Inventing Elsa Maxwell: How an Irrepressible Nobody Conquered High Society, Hollywood, the Press, and the World

Sam Staggs. St. Martin's, $27.99 (352p) ISBN 978-0-312-69944-4
Though largely forgotten today, Elsa Maxwell (1883–1963) was vastly influential all over the world infrom the 1910s to the 1950s, holding court with royalty, dignitaries, and famous actors and musicians. She was best known as a party planner to the stars, inventing clever themes like a murder mystery dinner (for bored British aristocratsand a "Come As You Were" party in which the guests were asked to show up "in the state of dress–or undress–they were in when the invitation arrived." Maxwell began as a songwriter and pianist, attracting the attention of actress Marie Doro, who paid for Maxwell's first trip to Europe. Maxwell was also a journalist, radio personality, and in later years, a frequent guest on The Jack Paar Show. She starred in several films during a brief stint in Hollywood in the late 1930s, including Elsa Maxwell's Hotel for Women. She had an amusingly stormy friendship with Duchess of Windsor Wallis Simpson. But her most notorious relationship was with the opera singer Maria Callas, with whom Elsa, then in her 70s, was desperately, obsessively in love; their friendship ended with an ugly public falling out. Maxwell is a fascinating character and Staggs does an excellent job exploring her life and honoring her memory. 16 pages of b&w photos. (Oct.)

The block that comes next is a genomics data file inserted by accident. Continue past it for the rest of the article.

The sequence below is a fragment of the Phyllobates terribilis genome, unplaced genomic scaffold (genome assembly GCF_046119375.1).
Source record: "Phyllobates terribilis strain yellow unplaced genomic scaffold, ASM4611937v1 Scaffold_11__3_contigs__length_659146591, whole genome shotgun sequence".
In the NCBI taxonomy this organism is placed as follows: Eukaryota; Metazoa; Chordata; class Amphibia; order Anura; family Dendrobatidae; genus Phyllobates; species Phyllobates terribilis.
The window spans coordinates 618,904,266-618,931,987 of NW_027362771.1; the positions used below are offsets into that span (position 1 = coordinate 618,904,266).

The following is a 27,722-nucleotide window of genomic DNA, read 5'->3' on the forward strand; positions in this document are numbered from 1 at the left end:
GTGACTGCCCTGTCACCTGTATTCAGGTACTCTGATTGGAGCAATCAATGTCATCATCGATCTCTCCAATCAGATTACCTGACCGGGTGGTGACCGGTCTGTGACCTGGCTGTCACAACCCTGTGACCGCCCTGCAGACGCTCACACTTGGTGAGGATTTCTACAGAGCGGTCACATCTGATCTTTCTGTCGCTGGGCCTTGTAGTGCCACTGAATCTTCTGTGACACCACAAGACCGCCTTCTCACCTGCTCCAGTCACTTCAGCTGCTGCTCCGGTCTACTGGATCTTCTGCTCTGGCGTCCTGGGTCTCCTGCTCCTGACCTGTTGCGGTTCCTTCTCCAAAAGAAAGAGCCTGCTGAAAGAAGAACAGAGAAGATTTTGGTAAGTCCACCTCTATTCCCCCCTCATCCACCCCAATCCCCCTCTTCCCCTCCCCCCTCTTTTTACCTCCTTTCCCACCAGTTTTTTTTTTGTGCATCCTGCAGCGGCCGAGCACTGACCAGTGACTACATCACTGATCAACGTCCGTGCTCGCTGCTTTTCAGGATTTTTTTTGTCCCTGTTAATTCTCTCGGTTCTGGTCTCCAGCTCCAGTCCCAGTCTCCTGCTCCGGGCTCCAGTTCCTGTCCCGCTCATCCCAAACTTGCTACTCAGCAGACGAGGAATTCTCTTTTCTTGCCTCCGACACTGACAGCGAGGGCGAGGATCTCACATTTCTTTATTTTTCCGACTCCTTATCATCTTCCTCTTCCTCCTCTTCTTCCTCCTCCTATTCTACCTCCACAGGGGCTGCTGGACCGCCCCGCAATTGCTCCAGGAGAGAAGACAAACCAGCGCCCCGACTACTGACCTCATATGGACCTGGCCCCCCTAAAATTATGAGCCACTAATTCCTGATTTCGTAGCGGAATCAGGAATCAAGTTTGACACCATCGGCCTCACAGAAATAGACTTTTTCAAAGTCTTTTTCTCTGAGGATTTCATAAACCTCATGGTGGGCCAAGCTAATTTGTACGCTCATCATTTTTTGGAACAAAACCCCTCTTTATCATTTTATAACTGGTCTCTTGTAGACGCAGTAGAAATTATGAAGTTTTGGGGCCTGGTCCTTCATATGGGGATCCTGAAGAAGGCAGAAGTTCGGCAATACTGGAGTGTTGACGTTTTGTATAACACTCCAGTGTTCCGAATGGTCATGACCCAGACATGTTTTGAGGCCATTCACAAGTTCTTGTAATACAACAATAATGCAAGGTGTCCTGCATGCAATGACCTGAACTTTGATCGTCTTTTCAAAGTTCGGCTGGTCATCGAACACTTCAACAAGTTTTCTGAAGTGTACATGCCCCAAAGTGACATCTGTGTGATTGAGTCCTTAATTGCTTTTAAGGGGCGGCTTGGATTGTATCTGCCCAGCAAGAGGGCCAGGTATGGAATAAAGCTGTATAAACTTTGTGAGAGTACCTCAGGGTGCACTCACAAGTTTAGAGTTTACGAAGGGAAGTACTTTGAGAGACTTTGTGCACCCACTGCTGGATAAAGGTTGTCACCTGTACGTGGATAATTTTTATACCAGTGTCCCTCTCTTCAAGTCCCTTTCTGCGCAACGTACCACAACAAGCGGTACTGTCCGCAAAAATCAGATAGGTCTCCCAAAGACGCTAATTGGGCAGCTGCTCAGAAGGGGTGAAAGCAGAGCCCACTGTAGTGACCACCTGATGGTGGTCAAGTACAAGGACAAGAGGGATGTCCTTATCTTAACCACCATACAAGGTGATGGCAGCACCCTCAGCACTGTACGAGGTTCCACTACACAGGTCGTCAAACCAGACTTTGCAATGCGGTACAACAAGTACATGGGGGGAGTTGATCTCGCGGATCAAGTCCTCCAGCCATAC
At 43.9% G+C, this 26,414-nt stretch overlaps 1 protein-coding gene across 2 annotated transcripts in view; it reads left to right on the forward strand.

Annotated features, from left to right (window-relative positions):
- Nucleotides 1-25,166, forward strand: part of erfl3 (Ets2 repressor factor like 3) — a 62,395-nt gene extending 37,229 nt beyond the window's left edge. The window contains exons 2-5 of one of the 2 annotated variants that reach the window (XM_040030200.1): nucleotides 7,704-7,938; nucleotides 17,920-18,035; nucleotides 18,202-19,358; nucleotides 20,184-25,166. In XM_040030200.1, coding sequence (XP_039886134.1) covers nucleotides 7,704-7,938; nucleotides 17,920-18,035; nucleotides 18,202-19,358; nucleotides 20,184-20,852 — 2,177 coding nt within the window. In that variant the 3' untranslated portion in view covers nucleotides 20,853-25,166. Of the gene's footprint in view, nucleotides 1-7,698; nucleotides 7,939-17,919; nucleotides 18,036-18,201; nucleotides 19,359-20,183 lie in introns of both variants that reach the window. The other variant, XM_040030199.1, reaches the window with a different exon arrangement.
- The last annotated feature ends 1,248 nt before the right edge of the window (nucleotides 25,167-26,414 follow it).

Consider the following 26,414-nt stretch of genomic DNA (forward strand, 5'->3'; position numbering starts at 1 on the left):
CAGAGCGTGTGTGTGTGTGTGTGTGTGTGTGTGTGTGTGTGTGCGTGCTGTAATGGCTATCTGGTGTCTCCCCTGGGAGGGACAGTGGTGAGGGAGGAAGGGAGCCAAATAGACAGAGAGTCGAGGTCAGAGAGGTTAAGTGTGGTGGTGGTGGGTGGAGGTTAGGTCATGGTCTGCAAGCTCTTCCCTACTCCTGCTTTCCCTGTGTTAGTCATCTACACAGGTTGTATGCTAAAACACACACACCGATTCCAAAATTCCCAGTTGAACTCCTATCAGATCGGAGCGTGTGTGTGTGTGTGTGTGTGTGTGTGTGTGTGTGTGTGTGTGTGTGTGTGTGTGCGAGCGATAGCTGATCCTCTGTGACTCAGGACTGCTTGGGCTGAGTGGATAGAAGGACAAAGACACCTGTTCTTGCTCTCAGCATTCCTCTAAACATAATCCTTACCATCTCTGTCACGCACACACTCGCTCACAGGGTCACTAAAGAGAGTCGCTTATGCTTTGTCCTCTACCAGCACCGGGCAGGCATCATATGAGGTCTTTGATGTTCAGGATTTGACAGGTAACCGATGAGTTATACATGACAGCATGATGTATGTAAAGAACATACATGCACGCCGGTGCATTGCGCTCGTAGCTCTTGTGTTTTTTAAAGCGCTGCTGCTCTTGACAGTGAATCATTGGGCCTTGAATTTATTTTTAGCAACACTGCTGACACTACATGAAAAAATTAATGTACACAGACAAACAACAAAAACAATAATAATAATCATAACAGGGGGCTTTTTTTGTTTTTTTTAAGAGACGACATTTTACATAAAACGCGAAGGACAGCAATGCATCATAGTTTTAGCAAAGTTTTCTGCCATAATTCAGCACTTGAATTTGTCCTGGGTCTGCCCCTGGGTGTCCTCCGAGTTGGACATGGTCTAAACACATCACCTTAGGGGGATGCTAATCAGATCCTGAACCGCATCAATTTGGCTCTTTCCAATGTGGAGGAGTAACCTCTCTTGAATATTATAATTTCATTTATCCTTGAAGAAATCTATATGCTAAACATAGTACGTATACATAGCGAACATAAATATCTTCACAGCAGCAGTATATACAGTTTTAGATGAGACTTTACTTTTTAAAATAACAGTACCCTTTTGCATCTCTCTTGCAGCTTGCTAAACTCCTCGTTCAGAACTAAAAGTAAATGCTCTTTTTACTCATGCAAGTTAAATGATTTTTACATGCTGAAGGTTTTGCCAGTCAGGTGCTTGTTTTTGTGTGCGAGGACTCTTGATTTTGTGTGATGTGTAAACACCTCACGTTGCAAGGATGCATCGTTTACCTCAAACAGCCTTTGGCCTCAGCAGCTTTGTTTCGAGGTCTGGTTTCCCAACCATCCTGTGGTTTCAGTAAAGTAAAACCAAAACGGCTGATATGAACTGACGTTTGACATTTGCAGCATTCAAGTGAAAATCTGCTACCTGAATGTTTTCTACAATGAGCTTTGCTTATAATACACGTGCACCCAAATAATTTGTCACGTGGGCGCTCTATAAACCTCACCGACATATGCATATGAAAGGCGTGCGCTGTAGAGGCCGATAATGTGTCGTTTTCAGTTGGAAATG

Reviewed on: 10/15/2012
Release date: 10/16/2012
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